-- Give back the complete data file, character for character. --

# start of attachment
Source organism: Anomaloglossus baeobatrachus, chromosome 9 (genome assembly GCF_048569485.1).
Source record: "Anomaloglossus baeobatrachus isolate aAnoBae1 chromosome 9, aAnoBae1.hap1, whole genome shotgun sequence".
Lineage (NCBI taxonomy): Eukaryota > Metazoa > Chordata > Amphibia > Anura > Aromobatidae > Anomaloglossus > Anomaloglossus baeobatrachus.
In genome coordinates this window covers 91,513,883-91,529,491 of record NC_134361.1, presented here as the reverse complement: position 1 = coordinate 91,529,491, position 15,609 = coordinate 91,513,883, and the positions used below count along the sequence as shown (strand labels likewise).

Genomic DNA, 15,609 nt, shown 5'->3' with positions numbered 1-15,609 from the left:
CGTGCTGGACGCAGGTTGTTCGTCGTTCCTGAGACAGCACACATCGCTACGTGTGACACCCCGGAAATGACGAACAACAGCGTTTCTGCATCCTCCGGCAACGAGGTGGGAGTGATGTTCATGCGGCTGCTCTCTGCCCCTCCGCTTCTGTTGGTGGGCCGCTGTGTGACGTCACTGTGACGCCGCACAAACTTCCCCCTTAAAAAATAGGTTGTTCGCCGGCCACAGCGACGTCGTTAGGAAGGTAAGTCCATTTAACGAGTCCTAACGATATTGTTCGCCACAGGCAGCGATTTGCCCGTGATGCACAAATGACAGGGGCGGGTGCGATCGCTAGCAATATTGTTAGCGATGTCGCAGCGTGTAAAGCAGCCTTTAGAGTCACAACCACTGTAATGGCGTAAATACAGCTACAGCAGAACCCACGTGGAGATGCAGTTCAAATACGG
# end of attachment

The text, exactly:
Source organism: Anomaloglossus baeobatrachus, chromosome 9 (genome assembly GCF_048569485.1).
Source record: "Anomaloglossus baeobatrachus isolate aAnoBae1 chromosome 9, aAnoBae1.hap1, whole genome shotgun sequence".
Lineage (NCBI taxonomy): Eukaryota > Metazoa > Chordata > Amphibia > Anura > Aromobatidae > Anomaloglossus > Anomaloglossus baeobatrachus.
In genome coordinates this window covers 91,513,883-91,529,491 of record NC_134361.1, presented here as the reverse complement: position 1 = coordinate 91,529,491, position 15,609 = coordinate 91,513,883, and the positions used below count along the sequence as shown (strand labels likewise).

Genomic DNA, 15,609 nt, shown 5'->3' with positions numbered 1-15,609 from the left:
CGTGCTGGACGCAGGTTGTTCGTCGTTCCTGAGACAGCACACATCGCTACGTGTGACACCCCGGAAATGACGAACAACAGCGTTTCTGCATCCTCCGGCAACGAGGTGGGAGTGATGTTCATGCGGCTGCTCTCTGCCCCTCCGCTTCTGTTGGTGGGCCGCTGTGTGACGTCACTGTGACGCCGCACAAACTTCCCCCTTAAAAAATAGGTTGTTCGCCGGCCACAGCGACGTCGTTAGGAAGGTAAGTCCATTTAACGAGTCCTAACGATATTGTTCGCCACAGGCAGCGATTTGCCCGTGATGCACAAATGACAGGGGCGGGTGCGATCGCTAGCAATATTGTTAGCGATGTCGCAGCGTGTAAAGCAGCCTTTAGAGTCACAACCACTGTAATGGCGTAAATACAGCTACAGCAGAACCCACGTGGAGATGCAGTTCAAATACGG